Interview with Ian Jackson

May 07, 2009

How do you see multimedia as functioning within theatre? How does it change the experience of the audience? Does it always work?
 Multimedia functions in theatre like a set or a prop or lights. It is there to help tell the story. It is always about the story.
 What’s it like to incorporate video into a script?
 How do you approach a project like Buddy?
 Darrin, Brad and I approached Buddy in workshops with the idea to see how large scale video would work with a story that doesn’t take place in any particular location. I originally thought the video would be more about background shapes and human forms. Much like distant memories. I think what we have here is what happens in a musical. When a character cannot express themselves in another way, they break into song. We have just taken that idea and turned up the volume.
 Do you typically feel as though you have a vision for the entire show once you have read a script, or do you find yourself visiting many possibilities before settling on one?
 Most of the time, I see how a show will look in a finished form. Now that doesn’t mean I get my way. Projected media can be overwhelming to an audience, so I will work with the director to blend the visual elements into the overall look of the play.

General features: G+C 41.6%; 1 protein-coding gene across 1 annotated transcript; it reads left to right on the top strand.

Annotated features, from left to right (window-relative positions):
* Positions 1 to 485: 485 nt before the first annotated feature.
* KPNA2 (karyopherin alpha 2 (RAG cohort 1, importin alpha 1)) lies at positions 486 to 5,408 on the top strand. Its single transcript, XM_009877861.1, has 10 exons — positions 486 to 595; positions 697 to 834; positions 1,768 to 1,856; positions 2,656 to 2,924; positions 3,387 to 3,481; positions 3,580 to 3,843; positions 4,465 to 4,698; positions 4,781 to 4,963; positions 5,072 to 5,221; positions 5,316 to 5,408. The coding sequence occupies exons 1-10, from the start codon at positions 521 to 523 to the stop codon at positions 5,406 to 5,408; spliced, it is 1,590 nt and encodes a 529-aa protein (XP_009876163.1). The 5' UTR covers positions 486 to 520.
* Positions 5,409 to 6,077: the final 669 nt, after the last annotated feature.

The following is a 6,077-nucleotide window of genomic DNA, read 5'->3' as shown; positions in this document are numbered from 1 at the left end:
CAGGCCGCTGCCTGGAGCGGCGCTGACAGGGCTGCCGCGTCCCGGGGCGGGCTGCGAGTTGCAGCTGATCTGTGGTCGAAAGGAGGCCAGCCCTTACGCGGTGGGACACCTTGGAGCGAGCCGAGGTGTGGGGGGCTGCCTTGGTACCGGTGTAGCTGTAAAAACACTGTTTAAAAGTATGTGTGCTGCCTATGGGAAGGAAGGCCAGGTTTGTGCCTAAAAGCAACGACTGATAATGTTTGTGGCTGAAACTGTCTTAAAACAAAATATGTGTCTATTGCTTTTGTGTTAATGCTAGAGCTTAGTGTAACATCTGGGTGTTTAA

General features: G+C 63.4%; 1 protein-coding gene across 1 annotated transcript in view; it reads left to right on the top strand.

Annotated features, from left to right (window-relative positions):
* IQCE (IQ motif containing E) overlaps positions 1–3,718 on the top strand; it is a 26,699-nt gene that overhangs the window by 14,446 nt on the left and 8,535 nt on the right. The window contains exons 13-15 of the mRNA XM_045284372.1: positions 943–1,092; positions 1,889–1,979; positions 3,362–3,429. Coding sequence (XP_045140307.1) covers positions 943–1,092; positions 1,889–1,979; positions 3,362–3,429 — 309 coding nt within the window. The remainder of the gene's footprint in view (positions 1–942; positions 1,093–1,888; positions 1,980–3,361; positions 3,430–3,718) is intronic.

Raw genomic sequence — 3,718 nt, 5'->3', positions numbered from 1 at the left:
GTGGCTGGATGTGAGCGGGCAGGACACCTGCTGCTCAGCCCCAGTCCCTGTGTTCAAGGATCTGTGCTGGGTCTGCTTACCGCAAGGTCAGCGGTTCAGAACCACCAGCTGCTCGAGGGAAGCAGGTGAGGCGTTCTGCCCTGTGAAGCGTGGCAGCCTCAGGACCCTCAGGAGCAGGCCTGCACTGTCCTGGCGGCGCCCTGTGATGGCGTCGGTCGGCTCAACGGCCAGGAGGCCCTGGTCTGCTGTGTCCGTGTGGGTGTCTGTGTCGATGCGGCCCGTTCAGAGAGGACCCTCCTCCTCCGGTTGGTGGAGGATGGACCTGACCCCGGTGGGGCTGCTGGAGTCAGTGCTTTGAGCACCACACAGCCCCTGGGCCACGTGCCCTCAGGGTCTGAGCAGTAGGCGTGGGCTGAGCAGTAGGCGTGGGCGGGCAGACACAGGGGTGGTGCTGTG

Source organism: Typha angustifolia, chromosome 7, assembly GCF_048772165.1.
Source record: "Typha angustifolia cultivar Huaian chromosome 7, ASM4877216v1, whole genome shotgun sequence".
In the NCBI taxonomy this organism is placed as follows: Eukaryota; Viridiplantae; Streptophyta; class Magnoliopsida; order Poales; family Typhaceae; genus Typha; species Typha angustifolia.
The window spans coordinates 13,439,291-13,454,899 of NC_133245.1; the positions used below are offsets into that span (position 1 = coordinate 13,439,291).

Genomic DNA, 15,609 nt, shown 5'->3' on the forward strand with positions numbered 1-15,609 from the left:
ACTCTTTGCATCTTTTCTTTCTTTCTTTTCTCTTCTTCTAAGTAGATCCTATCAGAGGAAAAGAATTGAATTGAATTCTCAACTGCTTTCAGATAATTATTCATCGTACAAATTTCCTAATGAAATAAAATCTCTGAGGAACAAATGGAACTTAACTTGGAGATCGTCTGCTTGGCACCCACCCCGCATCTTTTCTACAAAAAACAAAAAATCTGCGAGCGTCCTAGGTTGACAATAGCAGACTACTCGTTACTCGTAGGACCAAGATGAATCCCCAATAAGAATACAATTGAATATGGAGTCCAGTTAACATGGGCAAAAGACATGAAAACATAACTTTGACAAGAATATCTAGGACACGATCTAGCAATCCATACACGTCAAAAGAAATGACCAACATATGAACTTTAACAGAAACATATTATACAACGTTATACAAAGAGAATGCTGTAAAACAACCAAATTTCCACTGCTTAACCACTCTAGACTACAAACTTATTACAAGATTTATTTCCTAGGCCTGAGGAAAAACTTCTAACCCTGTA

Buddy has been a highly collaborative experience between yourself, director Bradley Moss designer Paul Bezaire, and playwright Darrin Hagen – how did this change your process?
 We use the word organic a lot, but in this case it truly was the only way to produce this show. Normally I would take the script and notes from the director, then go and build something to show everybody. In the organic process Darrin, Brad, and Paul get to watch me walking around scratching my head, sweating, and swearing while I try and figure out how to make something work.
 Buddy spans numerous settings, both geographically and chronologically – do you feel like the multi-media experience lends itself to this, or is it still challenging to portray?
 I talked before about trying to blend video into the production so it only stands out if you want it to. In the case of Buddy we want the video to be overwhelming. This forces the audience to try take everything in when watching the show, much like the first time you watch a 3D film. I hope the audience gives in to the experience. This way they can be transported to whatever time or location we need them to go to.
 Contrary to the live webcast, with which you are very familiar, what is it like to have the actors in control of some of the live camera feed? How does this change the show for you?
 With Buddy, video is integral to the script and to the telling of the story. Much like dance, the actors have to explore how these characters would use video, and then find their own choreography to tell the story.
 In reading the script, were you able to connect with the characters’ lives? Did you share any similar experiences growing up?
 I think that Buddy has layers of relevance that will connect with most men – and may connect with most women, too.